For some time, bankers have been struggling with rising delinquencies on exotic mortgage products made to borrowers with checkered credit histories. But now—as the recession continues to erode the labor market—a growing number of borrowers with solid credit histories are falling behind on their mortgages as well, which is pushing foreclosure and delinquency rates to alarming levels.
The Mortgage Bankers Association’s most recent National Delinquency Survey, released Thursday, included sobering figures. The seasonally adjusted delinquency rate for mortgages was 9.12 percent of all loans at the end of the first quarter, an increase of 2.77 percentage points from a year earlier and an all-time high. At the same time, 3.85 percent of all mortgages were in the foreclosure process, which is a 1.38 percentage point jump from the same period in the previous year. “Both the foreclosure inventory percentage and the quarter- to- quarter increase are record highs,” according to the MBA report.
From the MBA:
“The Mortgage Bankers Association’s first- quarter mortgage delinquency report was the worst of the housing recession so far and offers little room for optimism about the house price outlook,” economists at Nomura wrote in a report.
But what’s particularly troubling is just where these problems are coming from. Check out what Jay Brinkmann, MBA’s chief economist, had to say about the figures in a statement included in the news release:
What has changed is the shifting of the problem somewhat away from the subprime and option ARM/Alt-A loans to the prime fixed-rate loans. The foreclosure rate on prime fixed-rate loans has doubled in the last year, and, for the first time since the rapid growth of subprime lending, prime fixed-rate loans now represent the largest share of new foreclosures. In addition, almost half of the overall increase in foreclosure starts we saw in the first quarter was due to the increase in prime fixed-rate loans. More than anything else, this points to the impact of the recession and drops in employment on mortgage defaults.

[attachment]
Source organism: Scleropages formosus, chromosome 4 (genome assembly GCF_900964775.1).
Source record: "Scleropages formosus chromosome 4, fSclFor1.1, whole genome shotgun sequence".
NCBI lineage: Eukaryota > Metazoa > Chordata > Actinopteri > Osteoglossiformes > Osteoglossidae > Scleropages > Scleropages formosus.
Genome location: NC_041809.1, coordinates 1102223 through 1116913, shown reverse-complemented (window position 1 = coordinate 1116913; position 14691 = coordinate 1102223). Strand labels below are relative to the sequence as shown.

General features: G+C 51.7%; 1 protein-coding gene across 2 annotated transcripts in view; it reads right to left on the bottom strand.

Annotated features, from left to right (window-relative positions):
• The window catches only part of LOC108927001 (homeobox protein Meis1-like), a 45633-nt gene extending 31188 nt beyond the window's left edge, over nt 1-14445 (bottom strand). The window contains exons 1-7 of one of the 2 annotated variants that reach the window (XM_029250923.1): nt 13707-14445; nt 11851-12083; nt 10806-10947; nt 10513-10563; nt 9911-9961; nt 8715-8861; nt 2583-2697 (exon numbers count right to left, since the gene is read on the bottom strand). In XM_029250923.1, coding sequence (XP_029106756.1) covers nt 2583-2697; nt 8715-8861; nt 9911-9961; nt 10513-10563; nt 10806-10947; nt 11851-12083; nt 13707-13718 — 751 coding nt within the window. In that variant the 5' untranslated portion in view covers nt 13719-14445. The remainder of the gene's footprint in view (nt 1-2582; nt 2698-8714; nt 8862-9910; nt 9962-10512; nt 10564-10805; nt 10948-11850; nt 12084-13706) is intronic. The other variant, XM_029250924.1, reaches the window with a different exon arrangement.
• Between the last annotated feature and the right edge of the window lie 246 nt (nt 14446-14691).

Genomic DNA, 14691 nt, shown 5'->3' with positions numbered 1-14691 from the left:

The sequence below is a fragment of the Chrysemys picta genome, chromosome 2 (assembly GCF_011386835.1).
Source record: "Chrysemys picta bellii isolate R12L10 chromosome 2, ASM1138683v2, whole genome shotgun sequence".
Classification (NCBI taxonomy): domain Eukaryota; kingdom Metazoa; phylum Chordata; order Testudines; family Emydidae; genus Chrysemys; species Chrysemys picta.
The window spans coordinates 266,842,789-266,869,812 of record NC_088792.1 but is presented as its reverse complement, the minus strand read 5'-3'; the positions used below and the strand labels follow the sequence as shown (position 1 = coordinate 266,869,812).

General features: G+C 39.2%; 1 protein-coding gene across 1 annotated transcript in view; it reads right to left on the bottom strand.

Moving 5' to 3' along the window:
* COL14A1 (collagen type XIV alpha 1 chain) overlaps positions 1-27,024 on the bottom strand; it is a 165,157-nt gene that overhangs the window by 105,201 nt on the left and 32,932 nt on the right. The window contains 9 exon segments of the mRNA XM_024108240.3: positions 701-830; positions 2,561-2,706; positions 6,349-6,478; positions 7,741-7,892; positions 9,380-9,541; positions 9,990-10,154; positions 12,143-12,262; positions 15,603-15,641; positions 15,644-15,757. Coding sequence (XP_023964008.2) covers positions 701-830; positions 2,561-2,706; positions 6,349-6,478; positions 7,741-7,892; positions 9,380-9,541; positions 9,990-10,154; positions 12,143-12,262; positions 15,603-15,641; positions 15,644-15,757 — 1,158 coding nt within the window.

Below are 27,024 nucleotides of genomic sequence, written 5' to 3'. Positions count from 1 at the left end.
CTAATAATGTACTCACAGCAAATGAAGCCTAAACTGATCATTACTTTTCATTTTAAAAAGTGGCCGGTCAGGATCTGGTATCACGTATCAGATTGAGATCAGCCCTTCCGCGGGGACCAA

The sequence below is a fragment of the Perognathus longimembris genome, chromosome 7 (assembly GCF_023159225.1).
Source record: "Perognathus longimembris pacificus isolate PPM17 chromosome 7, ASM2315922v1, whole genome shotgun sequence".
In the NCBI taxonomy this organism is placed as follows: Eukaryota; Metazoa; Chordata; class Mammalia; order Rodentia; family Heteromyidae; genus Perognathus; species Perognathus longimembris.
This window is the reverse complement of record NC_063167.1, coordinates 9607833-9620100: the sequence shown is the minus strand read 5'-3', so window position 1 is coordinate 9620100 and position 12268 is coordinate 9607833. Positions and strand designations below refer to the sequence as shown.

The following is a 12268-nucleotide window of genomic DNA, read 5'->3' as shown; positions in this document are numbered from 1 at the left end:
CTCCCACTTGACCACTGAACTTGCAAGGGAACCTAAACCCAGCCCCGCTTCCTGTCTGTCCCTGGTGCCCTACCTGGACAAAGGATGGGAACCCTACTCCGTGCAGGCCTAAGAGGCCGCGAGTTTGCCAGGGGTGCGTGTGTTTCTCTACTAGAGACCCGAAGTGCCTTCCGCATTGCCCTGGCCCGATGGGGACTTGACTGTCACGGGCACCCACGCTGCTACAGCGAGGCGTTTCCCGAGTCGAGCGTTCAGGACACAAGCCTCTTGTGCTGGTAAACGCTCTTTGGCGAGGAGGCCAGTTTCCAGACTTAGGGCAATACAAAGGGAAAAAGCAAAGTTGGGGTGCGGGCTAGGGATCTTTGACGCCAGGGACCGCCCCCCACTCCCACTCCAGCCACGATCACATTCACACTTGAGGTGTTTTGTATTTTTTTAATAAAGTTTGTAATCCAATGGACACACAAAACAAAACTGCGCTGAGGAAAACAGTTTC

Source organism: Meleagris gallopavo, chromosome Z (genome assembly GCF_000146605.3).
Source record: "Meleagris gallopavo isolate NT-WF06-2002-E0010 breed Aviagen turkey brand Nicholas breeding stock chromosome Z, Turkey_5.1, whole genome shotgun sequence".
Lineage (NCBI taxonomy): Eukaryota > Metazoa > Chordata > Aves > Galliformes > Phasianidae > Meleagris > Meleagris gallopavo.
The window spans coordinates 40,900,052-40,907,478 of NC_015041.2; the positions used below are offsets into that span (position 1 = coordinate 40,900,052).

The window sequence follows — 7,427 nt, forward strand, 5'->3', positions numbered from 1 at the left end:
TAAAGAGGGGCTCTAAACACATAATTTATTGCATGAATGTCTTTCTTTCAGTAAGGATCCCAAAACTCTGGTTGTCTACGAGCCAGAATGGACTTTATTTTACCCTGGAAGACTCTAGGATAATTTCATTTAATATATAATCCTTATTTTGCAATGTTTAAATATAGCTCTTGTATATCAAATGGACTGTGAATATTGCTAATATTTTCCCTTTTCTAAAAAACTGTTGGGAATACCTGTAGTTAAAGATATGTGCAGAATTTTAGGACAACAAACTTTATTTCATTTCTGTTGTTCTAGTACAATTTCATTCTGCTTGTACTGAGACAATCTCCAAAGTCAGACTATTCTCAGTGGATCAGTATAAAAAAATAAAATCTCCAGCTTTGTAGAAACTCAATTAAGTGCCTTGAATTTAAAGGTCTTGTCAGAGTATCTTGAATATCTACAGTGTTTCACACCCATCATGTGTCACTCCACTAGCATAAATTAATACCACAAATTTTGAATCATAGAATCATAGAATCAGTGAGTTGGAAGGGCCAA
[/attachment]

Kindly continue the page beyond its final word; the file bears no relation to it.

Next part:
In essence, the report shows that the recession—and the higher job losses that have come with it—is playing an increasingly profound role in the rise of mortgage delinquencies and foreclosures. “Long ago, I predicted that the mortgage delinquency and foreclosure problems would migrate up the mortgage food chain—from subprime to Alt-A to prime,” Mike Larson of Weiss Research said in a report. “There is abundant evidence that this process is underway. Indeed, the delinquency rate on “cream of the crop” loans...prime fixed rate mortgages...has more than doubled in the past two years to a record-high 4.68 percent.”
Given this dynamic, it will be tough for mortgage delinquencies rates to come back to earth until companies start hiring again. And when can we expect that to occur? “MBA’s forecast, a view now shared by the Federal Reserve and others, is that the unemployment rate will not hit its peak until mid-2010,” Brinkmann said. “Since changes in mortgage performance lag changes in the level of employment, it is unlikely we will see much of an improvement until after that.”
From the MBA: